Author + information
- Received August 23, 2010
- Revision received October 26, 2010
- Accepted October 28, 2010
- Published online March 22, 2011.
- Cesare Russo, MD⁎,
- Zhezhen Jin, PhD†,
- Shunichi Homma, MD⁎,
- Tatjana Rundek, MD‡,
- Mitchell S.V. Elkind, MD§,
- Ralph L. Sacco, MD‡∥ and
- Marco R. Di Tullio, MD⁎,⁎ ()
- ↵⁎Reprint requests and correspondence:
Dr. Marco R. Di Tullio, Division of Cardiology, Columbia University, College of Physicians and Surgeons, PH3-342, 630 West 168th Street, New York, New York 10032
Objectives The purpose of this study was to assess the independent effect of increased body size on left ventricular (LV) diastolic function.
Background Obese and overweight persons are at increased risk of heart failure. Left ventricular diastolic dysfunction is an asymptomatic condition associated with future heart failure. It is unclear whether obesity and overweight are independently associated with LV diastolic dysfunction.
Methods The LV diastolic function was evaluated in 950 participants from the CABL (Cardiovascular Abnormalities and Brain Lesions) study by traditional and tissue Doppler imaging. Peak early transmitral diastolic flow velocity (E), late transmitral diastolic flow velocity (A), and early diastolic mitral annulus velocity (E′) were measured, and E/A and E/E′ were calculated. The study sample was divided into 3 groups: normal weight (body mass index [BMI] <25.0 kg/m2), overweight (BMI 25.0 to 29.9 kg/m2), and obese (BMI ≥30 kg/m2).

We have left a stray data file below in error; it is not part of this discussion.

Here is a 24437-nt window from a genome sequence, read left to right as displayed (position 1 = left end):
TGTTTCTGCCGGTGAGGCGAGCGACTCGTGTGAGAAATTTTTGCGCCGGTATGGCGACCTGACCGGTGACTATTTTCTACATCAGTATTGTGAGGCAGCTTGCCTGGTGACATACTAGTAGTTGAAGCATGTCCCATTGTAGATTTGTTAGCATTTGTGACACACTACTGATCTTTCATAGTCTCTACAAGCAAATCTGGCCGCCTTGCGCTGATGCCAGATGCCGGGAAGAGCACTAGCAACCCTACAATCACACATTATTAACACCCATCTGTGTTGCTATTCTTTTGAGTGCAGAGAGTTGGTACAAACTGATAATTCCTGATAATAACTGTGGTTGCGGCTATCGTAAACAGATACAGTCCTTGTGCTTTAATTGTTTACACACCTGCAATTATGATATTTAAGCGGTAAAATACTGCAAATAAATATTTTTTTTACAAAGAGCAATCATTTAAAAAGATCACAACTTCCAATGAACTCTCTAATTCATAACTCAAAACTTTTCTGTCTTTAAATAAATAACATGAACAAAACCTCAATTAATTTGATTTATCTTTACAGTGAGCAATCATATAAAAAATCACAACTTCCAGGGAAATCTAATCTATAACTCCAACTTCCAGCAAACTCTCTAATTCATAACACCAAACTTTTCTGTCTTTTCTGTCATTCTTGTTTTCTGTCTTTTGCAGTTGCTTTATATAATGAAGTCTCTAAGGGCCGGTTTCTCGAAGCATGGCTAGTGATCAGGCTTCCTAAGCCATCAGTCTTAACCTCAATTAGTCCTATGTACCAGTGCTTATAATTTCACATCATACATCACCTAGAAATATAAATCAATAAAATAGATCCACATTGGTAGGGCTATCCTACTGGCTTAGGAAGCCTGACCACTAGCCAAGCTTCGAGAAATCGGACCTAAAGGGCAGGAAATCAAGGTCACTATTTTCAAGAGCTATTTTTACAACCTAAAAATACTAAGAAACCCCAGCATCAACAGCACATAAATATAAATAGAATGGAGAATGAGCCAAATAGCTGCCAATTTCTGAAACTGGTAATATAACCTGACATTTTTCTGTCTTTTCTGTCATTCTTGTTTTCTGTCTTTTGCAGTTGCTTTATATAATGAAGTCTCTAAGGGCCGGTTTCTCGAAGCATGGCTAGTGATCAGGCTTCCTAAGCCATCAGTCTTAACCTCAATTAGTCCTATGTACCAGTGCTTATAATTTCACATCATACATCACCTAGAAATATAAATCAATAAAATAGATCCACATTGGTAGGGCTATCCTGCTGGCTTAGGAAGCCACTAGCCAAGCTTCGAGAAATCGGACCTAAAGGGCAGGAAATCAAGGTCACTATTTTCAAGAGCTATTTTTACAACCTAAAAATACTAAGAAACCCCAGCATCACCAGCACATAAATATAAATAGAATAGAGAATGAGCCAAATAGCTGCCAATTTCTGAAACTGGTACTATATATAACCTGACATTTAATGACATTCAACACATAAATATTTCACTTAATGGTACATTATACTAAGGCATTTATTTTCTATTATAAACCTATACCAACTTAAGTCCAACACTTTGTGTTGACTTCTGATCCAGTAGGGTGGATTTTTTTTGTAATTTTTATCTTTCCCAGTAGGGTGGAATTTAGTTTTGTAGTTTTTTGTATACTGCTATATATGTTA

Results In multivariate analyses, BMI was independently associated with higher E, A, and E/E′, an indicator of LV filling pressure (all p ≤ 0.01). Overweight and obese had lower E′ (both p < 0.01) and higher E/E′ (both p < 0.01) than normal weight participants. The E/A was lower in obese subjects than in normal weight subjects (p < 0.01). The risk of diastolic dysfunction was significantly higher in overweight subjects (adjusted odds ratio: 1.52, 95% confidence interval: 1.04 to 2.22) and obese subjects (adjusted odds ratio: 1.60, 95% confidence interval: 1.06 to 2.41) compared to normal weight subjects.
Conclusions Increased BMI was associated with worse LV diastolic function independent of LV mass and associated risk factors. The increased risk of LV diastolic dysfunction in both overweight and obese persons may partially account for the increased risk of heart failure associated with both conditions.
This work was supported by the National Institute of Neurological Disorders and Stroke (grant number R01 NS36286 to Dr. Di Tullio, and grant number R37 NS29993 to Drs. Sacco and Elkind). The authors have reported that they have no relationships to disclose.
- Received August 23, 2010.
- Revision received October 26, 2010.
- Accepted October 28, 2010.
- American College of Cardiology Foundation